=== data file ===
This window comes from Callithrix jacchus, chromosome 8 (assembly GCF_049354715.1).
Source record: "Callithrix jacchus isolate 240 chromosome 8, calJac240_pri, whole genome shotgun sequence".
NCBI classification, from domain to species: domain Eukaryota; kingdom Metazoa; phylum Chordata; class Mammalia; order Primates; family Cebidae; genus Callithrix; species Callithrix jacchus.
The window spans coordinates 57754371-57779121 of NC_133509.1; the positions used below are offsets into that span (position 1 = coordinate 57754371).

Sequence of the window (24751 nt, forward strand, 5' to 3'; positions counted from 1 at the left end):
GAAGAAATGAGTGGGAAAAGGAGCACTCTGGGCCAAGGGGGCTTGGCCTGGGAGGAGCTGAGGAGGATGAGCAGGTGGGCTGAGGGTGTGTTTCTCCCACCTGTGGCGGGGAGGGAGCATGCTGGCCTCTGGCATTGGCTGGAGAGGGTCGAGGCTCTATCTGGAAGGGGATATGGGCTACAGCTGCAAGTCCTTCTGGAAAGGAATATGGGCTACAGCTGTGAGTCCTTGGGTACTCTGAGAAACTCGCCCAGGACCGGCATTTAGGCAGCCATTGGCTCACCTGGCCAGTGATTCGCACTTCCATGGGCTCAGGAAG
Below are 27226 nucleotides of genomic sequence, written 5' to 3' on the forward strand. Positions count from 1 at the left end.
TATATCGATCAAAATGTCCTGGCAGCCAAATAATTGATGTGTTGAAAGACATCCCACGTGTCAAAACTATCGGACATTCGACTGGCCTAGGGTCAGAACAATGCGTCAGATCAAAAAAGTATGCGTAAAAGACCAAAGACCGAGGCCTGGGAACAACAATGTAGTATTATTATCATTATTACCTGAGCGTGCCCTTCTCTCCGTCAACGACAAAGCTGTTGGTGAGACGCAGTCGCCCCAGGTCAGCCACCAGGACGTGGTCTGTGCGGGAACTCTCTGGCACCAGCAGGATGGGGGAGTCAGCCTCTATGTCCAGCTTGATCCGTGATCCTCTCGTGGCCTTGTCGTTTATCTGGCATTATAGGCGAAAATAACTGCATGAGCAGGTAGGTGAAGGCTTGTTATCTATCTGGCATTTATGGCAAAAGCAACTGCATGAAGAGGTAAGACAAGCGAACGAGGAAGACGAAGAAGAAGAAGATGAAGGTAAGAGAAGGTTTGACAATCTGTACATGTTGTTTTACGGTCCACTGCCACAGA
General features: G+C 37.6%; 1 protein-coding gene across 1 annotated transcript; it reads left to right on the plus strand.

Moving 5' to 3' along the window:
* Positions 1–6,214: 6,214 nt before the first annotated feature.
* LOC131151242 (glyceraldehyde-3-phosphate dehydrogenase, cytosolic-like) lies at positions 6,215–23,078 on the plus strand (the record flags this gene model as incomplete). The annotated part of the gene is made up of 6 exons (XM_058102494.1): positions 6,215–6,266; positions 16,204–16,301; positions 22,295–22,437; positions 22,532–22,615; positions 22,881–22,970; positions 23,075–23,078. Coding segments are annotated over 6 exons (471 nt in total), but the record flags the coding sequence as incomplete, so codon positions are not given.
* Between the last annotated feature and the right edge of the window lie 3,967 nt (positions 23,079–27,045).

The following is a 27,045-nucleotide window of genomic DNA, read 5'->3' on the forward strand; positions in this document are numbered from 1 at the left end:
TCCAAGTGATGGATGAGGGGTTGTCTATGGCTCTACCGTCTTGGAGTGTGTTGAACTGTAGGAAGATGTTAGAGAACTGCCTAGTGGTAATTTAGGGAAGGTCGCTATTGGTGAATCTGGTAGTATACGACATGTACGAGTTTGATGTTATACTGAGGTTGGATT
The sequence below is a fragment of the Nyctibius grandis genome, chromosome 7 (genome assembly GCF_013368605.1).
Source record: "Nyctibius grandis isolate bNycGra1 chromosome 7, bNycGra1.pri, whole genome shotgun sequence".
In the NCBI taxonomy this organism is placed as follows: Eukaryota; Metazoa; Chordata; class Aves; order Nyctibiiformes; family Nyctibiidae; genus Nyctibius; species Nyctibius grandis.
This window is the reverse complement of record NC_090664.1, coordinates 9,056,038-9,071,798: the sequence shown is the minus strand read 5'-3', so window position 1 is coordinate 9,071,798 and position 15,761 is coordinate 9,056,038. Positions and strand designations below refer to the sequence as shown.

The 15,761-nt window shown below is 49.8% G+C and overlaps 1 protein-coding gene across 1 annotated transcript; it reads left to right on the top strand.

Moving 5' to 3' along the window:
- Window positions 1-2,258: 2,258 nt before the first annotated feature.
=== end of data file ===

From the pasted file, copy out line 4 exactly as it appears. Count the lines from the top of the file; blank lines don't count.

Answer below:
The window spans coordinates 57754371-57779121 of NC_133509.1; the positions used below are offsets into that span (position 1 = coordinate 57754371).